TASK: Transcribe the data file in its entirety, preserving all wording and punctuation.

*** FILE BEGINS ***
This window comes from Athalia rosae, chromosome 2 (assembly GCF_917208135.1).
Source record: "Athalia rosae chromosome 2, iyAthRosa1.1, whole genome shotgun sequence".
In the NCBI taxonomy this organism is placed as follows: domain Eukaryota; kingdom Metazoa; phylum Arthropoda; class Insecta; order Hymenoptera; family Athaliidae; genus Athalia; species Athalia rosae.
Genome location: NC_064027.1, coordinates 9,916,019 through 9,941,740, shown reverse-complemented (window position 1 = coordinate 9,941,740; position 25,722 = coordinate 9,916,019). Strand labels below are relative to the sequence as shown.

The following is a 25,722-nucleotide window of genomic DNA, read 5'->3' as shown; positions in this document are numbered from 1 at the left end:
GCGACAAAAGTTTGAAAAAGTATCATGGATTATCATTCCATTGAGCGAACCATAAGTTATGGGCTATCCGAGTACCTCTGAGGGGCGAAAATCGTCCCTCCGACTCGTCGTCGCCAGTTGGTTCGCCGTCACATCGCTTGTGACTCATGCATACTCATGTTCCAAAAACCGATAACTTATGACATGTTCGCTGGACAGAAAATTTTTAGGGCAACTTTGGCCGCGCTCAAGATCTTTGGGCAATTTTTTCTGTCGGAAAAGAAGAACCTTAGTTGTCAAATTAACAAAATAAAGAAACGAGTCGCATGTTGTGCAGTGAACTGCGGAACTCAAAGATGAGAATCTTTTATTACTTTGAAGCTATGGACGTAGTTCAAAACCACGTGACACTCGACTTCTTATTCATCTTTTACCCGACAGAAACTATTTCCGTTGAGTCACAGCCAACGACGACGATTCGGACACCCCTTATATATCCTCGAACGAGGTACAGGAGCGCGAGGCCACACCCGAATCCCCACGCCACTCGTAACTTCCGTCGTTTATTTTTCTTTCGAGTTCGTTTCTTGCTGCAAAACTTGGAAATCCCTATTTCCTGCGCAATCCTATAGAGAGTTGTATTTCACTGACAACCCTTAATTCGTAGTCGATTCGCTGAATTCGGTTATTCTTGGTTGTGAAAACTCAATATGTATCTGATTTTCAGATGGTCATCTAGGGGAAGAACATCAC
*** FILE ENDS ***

This window comes from Athalia rosae, chromosome 2 (assembly GCF_917208135.1).
Source record: "Athalia rosae chromosome 2, iyAthRosa1.1, whole genome shotgun sequence".
In the NCBI taxonomy this organism is placed as follows: domain Eukaryota; kingdom Metazoa; phylum Arthropoda; class Insecta; order Hymenoptera; family Athaliidae; genus Athalia; species Athalia rosae.
Genome location: NC_064027.1, coordinates 9,916,019 through 9,941,740, shown reverse-complemented (window position 1 = coordinate 9,941,740; position 25,722 = coordinate 9,916,019). Strand labels below are relative to the sequence as shown.

The following is a 25,722-nucleotide window of genomic DNA, read 5'->3' as shown; positions in this document are numbered from 1 at the left end:
GCGACAAAAGTTTGAAAAAGTATCATGGATTATCATTCCATTGAGCGAACCATAAGTTATGGGCTATCCGAGTACCTCTGAGGGGCGAAAATCGTCCCTCCGACTCGTCGTCGCCAGTTGGTTCGCCGTCACATCGCTTGTGACTCATGCATACTCATGTTCCAAAAACCGATAACTTATGACATGTTCGCTGGACAGAAAATTTTTAGGGCAACTTTGGCCGCGCTCAAGATCTTTGGGCAATTTTTTCTGTCGGAAAAGAAGAACCTTAGTTGTCAAATTAACAAAATAAAGAAACGAGTCGCATGTTGTGCAGTGAACTGCGGAACTCAAAGATGAGAATCTTTTATTACTTTGAAGCTATGGACGTAGTTCAAAACCACGTGACACTCGACTTCTTATTCATCTTTTACCCGACAGAAACTATTTCCGTTGAGTCACAGCCAACGACGACGATTCGGACACCCCTTATATATCCTCGAACGAGGTACAGGAGCGCGAGGCCACACCCGAATCCCCACGCCACTCGTAACTTCCGTCGTTTATTTTTCTTTCGAGTTCGTTTCTTGCTGCAAAACTTGGAAATCCCTATTTCCTGCGCAATCCTATAGAGAGTTGTATTTCACTGACAACCCTTAATTCGTAGTCGATTCGCTGAATTCGGTTATTCTTGGTTGTGAAAACTCAATATGTATCTGATTTTCAGATGGTCATCTAGGGGAAGAACATCAC